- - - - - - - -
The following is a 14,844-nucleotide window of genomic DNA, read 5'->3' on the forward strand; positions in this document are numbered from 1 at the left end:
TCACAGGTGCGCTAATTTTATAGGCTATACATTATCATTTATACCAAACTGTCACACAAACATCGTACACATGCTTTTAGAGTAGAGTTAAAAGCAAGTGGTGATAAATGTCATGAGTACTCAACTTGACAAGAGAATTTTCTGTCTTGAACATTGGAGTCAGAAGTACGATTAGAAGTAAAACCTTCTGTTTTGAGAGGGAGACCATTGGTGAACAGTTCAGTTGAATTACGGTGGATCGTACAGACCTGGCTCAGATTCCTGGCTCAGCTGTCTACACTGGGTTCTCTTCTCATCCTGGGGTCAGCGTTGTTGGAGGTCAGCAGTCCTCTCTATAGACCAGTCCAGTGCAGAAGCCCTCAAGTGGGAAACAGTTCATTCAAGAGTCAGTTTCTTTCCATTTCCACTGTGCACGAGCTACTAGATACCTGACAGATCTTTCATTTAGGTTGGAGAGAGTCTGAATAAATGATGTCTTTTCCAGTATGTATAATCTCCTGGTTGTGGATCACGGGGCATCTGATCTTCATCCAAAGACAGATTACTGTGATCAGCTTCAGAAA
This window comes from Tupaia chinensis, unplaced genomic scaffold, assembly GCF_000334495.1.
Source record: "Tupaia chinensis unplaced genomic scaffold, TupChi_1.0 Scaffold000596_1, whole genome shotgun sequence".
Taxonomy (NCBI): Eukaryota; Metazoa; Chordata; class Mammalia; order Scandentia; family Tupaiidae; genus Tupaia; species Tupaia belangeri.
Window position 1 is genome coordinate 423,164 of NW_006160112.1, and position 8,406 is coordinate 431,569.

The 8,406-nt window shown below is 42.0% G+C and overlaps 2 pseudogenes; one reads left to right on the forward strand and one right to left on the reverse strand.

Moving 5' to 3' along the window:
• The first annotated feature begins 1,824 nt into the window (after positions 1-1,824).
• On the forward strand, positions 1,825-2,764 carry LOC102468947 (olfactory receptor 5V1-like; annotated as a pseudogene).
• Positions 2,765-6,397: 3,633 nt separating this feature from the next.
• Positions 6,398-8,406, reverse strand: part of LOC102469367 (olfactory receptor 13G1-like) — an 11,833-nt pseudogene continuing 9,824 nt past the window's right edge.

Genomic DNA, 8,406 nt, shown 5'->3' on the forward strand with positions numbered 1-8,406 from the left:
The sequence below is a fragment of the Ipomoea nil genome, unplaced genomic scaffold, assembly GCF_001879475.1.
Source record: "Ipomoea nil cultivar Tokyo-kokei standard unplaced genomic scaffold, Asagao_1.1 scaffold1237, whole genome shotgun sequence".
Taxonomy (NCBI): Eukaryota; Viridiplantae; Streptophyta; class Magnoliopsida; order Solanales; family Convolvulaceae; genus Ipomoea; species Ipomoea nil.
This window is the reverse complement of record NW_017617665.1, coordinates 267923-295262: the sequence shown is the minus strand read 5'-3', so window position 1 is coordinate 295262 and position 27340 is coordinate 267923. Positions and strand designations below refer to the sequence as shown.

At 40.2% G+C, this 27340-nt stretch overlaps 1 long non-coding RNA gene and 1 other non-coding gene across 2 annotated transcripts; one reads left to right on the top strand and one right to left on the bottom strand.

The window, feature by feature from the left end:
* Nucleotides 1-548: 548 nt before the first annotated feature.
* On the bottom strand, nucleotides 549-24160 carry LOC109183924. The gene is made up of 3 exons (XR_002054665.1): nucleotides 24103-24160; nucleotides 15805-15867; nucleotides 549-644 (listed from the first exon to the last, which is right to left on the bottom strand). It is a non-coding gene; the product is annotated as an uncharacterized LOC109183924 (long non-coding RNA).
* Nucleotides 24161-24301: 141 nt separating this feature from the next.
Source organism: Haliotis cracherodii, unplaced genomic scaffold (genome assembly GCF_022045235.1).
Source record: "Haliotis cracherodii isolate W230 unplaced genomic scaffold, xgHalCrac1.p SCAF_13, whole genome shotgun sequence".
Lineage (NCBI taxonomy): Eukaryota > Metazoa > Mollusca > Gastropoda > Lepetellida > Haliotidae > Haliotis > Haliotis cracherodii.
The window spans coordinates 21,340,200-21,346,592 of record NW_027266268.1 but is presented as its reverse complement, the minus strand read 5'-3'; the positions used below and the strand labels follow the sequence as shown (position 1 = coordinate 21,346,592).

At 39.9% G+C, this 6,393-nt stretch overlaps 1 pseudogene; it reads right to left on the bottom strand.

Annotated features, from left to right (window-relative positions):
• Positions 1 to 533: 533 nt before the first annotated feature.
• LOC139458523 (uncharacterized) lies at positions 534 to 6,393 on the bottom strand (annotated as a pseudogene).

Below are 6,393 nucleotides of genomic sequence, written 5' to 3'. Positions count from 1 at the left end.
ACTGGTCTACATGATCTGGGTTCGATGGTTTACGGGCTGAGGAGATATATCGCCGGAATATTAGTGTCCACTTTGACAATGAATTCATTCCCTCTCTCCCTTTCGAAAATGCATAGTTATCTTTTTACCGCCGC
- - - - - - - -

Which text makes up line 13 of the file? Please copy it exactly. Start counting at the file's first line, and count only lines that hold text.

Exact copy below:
Genomic DNA, 8,406 nt, shown 5'->3' on the forward strand with positions numbered 1-8,406 from the left: